A new study aiming to facilitate the permanent elimination of monkeypox (mpox) in the UK has launched, the UK Health Security Agency (UKHSA) has announced.
The LIMIT study is being conducted in partnership with Chelsea and Westminster Hospital NHS Foundation Trust and will involve members of the public being invited to the London trust to fill out a questionnaire and take part in a series of antibody tests.
Over the course of a year, the research team will compare people’s antibody levels after either having the mpox vaccine or being exposed to the virus to explore how the body reacts, how many antibodies are produced and for how long.
Mpox – previously known as monkeypox – cases remain low in the UK despite recent spikes, with this research seen as a way of curtailing and ultimately eradicating mpox transmission across the country.
The researchers’ work will inform future responses to outbreaks of the virus and builds on previous findings from the UKHSA which showed that the mpox vaccine provides 78% protection 14 days post-injection.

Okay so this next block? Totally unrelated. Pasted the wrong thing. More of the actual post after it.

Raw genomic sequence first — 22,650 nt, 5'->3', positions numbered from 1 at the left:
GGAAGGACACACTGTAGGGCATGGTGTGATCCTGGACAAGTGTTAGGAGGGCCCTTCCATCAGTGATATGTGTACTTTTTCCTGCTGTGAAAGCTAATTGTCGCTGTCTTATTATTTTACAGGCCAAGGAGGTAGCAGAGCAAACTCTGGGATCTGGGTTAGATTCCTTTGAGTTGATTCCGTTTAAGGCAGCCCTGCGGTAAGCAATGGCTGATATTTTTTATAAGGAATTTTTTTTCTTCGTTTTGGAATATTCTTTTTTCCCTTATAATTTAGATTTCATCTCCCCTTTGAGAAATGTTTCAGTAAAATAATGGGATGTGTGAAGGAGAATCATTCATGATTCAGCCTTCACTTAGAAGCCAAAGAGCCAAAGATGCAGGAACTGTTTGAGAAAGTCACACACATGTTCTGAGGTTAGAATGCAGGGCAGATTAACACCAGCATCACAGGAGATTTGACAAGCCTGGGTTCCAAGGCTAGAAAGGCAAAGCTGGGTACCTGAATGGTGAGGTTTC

Consultant in infection at the UKHSA, Dr Claire Gordon, commented: “Alongside the many health professionals and third sector organisations that sprang into action when the first mpox case was identified almost a year ago, researchers around the world responded rapidly to build our collective knowledge so we could tackle the outbreak.
“We’re now seeing very few new cases of mpox in the UK but their work continues. The knowledge gained from this study will help us reach our ultimate goal of eliminating mpox transmission in the UK as well as strengthening our work to prevent or limit any future outbreaks.
“We already know vaccination is key to reducing the severity of symptoms and preventing further transmission, so I would urge everyone eligible to come forward for both doses so they have maximum long lasting protection.”